WASHINGTON – For the month of July, U.S. chicken exports were 270,087 metric tons valued at $293.82 million compared with 317,798 tons valued at $342.58 million exported in July 2009. This represents a 15.0% decrease in quantity and a 14.2% decrease in value, according to the Sept. 10 issue of The National Chicken Council’s Washington Report.

Chicken broiler parts declined 17.0% in quantity and 16.7% in value with July 2010 exports being 252,816 tons valued at $261.71 million compared with July 2009 exports of 304,598 tons valued at $314.36 million. Whole-carcass chicken increased 58.5% in quantity and 52.1% in value and whole prepared chicken and sausages declined 3.2% in quantity and declined 2.l% in value.

During January through July, chicken exports totaled 1,912,540 tons valued at $2,085.18 million compared with 2,143,493 tons valued at $2,214.75 million during the first seven months of 2009. Broiler parts were 1,787,188 tons valued at $1,850.04 million during January-July 2010, 10.8% less in quantity and 5.9% lower in value than year earlier. Whole chicken exports dropped 14.2% in quantity and 15.2% in value while prepared chicken and sausages declined 4.3% in quantity but gained 0.7% in value.

The top three broiler parts markets in July were Mexico, Hong Kong and Ukraine, and all had increases in quantities and values when compared with July 2009.

In other news, the U.S. goods and services trade deficit fell nearly as much in July as it rose in June. The deficit decreased $7.0 billion to $42.8 billion on the strength of a $2.8 billion rise in exports, to $153.3 billion, and a $4.2 billion decline in imports, to $196.1 billion. Compared to a year earlier, the July deficit was up by $9.7 billion (compared to $22.8 billion in June and $17.4 billion in May) as exports saw a $23.7 billion gain (18.3 percent) and imports role $33.4 billion (20.5 percent).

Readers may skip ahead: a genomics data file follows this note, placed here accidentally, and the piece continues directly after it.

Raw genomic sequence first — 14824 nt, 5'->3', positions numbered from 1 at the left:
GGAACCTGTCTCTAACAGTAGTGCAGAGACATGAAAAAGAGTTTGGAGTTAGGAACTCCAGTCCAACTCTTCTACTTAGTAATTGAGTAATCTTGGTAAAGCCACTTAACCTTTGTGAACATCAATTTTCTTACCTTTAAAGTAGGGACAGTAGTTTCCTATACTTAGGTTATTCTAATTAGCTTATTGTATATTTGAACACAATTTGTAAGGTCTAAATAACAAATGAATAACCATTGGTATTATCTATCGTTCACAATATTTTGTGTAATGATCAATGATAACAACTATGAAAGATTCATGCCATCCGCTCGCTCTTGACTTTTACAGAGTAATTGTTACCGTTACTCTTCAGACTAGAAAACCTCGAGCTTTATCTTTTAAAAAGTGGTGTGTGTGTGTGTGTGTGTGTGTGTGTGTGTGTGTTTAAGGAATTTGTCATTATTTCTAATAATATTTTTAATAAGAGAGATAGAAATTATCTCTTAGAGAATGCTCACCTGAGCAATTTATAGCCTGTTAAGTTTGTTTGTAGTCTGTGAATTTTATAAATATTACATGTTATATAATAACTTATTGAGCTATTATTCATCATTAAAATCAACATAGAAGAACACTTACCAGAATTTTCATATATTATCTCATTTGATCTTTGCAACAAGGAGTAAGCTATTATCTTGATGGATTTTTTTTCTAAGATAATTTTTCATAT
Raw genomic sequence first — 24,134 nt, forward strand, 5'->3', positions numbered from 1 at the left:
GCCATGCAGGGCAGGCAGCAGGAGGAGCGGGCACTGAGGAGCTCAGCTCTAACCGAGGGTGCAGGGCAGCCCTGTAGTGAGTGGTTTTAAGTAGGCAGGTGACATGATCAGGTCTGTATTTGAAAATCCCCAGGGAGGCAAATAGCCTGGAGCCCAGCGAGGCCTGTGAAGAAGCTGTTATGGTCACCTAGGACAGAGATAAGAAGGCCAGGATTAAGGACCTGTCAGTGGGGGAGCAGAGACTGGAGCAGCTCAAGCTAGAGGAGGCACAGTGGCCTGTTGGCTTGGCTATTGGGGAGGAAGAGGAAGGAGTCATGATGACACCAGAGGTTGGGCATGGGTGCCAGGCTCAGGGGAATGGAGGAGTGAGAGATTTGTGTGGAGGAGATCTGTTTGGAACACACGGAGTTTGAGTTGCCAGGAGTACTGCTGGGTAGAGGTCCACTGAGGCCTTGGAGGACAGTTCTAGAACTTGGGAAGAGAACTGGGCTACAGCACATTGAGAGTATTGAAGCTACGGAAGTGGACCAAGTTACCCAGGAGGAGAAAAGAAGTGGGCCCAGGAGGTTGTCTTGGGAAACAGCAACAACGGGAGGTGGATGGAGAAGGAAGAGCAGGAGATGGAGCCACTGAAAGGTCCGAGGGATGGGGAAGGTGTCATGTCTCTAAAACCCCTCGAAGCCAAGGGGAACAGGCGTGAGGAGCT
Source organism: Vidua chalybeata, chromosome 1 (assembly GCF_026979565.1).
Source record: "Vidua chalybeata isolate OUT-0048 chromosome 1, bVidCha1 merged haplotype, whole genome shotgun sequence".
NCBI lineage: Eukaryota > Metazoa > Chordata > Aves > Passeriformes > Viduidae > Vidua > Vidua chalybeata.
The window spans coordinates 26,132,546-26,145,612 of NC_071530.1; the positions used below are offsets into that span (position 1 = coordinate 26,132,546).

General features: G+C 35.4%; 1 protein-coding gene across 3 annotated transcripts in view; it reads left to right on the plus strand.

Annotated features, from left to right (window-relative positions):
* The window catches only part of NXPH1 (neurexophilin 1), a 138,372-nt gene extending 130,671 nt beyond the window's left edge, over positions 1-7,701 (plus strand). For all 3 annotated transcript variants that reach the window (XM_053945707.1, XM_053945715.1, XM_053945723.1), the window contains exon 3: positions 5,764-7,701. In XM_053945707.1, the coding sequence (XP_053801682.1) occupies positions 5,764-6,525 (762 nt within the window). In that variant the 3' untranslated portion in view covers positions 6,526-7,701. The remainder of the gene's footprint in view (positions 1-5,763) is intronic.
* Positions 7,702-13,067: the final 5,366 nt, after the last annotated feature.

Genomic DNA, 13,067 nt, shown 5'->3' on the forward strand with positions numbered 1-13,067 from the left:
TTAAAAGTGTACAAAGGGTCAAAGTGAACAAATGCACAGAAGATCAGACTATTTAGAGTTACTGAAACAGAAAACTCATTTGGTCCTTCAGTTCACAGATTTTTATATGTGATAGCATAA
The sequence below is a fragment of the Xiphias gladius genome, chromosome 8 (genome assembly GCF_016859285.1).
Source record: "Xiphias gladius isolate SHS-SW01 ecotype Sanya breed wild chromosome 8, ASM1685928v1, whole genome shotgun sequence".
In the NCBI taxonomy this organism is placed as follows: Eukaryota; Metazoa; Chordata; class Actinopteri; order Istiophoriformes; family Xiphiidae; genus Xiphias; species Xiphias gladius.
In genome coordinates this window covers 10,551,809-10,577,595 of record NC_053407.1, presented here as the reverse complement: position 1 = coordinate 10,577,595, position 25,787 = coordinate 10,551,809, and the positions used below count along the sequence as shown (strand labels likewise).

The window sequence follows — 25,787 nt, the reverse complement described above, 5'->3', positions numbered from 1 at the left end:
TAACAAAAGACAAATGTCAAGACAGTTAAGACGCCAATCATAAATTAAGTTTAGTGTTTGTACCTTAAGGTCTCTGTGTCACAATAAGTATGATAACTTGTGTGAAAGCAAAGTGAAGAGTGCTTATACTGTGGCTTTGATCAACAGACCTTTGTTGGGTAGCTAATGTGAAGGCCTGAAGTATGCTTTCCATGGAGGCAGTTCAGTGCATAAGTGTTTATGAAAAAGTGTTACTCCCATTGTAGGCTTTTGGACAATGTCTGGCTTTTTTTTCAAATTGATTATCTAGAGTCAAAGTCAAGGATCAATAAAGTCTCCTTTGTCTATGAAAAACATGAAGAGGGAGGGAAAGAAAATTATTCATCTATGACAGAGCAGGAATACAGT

On a country-by-country basis, the U.S. July trade deficit with China fell slightly, from $26.2 billion to $25.9 billion, after two consecutive monthly increases of more than 15 percent. Deficits increased with the European Union (26.9%, to $9.9 billion), and Nigeria and Ireland (each up 4.3%, to $2.4 billion) and decreased with Canada (44%, to $1.4 billion), Taiwan (23.1%, to $1.0 billion), Mexico (14.5%, to $5.3 billion), Korea (9.1%, to $1.0 billion), and Japan (5.8%, to $4.9 billion). The trade surpluses with Hong Kong ($1.8 billion) and Australia ($0.9 billion) were down about 10% each, while surpluses were up with Singapore (20%, to $1.2 billion) and Egypt 100%, to $0.4 billion).